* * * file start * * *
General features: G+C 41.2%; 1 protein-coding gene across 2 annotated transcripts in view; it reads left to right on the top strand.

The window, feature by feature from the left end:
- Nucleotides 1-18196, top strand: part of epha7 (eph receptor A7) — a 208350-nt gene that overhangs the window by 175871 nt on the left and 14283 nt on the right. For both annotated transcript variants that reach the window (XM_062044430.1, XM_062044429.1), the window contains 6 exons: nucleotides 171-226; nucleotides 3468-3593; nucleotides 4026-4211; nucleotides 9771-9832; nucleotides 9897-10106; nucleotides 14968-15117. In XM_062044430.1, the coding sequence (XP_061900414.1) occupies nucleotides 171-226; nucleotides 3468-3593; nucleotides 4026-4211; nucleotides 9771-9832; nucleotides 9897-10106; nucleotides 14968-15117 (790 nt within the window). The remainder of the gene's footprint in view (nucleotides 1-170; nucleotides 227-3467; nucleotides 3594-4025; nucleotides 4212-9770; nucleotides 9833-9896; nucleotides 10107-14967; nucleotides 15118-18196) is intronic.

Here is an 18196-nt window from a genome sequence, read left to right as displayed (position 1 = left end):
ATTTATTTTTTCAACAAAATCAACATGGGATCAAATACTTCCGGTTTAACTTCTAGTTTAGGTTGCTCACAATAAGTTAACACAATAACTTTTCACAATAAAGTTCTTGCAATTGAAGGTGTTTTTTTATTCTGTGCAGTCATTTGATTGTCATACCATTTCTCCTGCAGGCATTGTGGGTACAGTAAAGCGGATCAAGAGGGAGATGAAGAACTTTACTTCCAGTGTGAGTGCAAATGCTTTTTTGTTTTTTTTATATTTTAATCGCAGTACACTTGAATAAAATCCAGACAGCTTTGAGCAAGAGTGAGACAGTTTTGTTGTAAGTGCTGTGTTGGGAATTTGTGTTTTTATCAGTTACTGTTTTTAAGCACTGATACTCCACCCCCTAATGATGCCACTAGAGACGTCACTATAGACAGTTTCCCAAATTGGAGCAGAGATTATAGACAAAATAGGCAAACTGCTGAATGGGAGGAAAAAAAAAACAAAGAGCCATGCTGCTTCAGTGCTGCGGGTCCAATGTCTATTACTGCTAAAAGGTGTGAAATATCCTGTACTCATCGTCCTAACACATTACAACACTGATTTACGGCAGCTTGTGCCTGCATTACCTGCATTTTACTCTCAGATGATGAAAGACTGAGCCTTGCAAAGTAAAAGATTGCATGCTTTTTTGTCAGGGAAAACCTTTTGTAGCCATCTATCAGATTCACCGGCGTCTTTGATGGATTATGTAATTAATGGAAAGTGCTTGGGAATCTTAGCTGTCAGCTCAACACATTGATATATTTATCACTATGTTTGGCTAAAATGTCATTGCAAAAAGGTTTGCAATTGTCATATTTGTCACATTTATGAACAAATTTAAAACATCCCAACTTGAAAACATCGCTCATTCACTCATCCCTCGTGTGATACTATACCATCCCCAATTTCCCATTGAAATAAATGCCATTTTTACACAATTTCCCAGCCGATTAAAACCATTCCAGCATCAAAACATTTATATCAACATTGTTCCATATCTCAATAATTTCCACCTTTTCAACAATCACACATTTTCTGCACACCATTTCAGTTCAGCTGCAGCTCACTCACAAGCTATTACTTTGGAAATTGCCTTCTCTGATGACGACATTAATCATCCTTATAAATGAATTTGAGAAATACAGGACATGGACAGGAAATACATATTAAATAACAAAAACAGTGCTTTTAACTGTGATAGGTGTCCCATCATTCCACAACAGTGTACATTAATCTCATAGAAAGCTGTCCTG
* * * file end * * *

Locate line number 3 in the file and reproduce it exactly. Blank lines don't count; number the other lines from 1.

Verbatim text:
- Nucleotides 1-18196, top strand: part of epha7 (eph receptor A7) — a 208350-nt gene that overhangs the window by 175871 nt on the left and 14283 nt on the right. For both annotated transcript variants that reach the window (XM_062044430.1, XM_062044429.1), the window contains 6 exons: nucleotides 171-226; nucleotides 3468-3593; nucleotides 4026-4211; nucleotides 9771-9832; nucleotides 9897-10106; nucleotides 14968-15117. In XM_062044430.1, the coding sequence (XP_061900414.1) occupies nucleotides 171-226; nucleotides 3468-3593; nucleotides 4026-4211; nucleotides 9771-9832; nucleotides 9897-10106; nucleotides 14968-15117 (790 nt within the window). The remainder of the gene's footprint in view (nucleotides 1-170; nucleotides 227-3467; nucleotides 3594-4025; nucleotides 4212-9770; nucleotides 9833-9896; nucleotides 10107-14967; nucleotides 15118-18196) is intronic.